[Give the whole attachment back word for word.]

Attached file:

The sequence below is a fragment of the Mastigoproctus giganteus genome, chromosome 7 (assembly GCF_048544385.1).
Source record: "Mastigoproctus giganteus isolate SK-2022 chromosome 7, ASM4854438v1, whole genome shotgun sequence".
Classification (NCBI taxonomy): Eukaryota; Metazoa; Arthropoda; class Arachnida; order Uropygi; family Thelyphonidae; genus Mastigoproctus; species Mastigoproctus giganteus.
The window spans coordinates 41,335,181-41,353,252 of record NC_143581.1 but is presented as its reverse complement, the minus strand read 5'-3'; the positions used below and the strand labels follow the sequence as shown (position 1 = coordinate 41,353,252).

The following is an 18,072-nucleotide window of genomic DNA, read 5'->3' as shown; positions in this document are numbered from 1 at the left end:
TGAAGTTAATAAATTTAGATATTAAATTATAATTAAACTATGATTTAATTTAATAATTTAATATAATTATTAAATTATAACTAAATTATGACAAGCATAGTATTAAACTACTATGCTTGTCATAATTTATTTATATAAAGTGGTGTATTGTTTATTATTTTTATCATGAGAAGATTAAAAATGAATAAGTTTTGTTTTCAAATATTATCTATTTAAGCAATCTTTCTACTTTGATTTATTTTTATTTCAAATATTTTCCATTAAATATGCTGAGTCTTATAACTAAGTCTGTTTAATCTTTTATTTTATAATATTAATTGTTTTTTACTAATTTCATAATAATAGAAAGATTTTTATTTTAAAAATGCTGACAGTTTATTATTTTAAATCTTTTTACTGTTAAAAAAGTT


The sequence below is a fragment of the Mastigoproctus giganteus genome, chromosome 7 (assembly GCF_048544385.1).
Source record: "Mastigoproctus giganteus isolate SK-2022 chromosome 7, ASM4854438v1, whole genome shotgun sequence".
Classification (NCBI taxonomy): Eukaryota; Metazoa; Arthropoda; class Arachnida; order Uropygi; family Thelyphonidae; genus Mastigoproctus; species Mastigoproctus giganteus.
The window spans coordinates 41,335,181-41,353,252 of record NC_143581.1 but is presented as its reverse complement, the minus strand read 5'-3'; the positions used below and the strand labels follow the sequence as shown (position 1 = coordinate 41,353,252).

The following is an 18,072-nucleotide window of genomic DNA, read 5'->3' as shown; positions in this document are numbered from 1 at the left end:
TGAAGTTAATAAATTTAGATATTAAATTATAATTAAACTATGATTTAATTTAATAATTTAATATAATTATTAAATTATAACTAAATTATGACAAGCATAGTATTAAACTACTATGCTTGTCATAATTTATTTATATAAAGTGGTGTATTGTTTATTATTTTTATCATGAGAAGATTAAAAATGAATAAGTTTTGTTTTCAAATATTATCTATTTAAGCAATCTTTCTACTTTGATTTATTTTTATTTCAAATATTTTCCATTAAATATGCTGAGTCTTATAACTAAGTCTGTTTAATCTTTTATTTTATAATATTAATTGTTTTTTACTAATTTCATAATAATAGAAAGATTTTTATTTTAAAAATGCTGACAGTTTATTATTTTAAATCTTTTTACTGTTAAAAAAGTT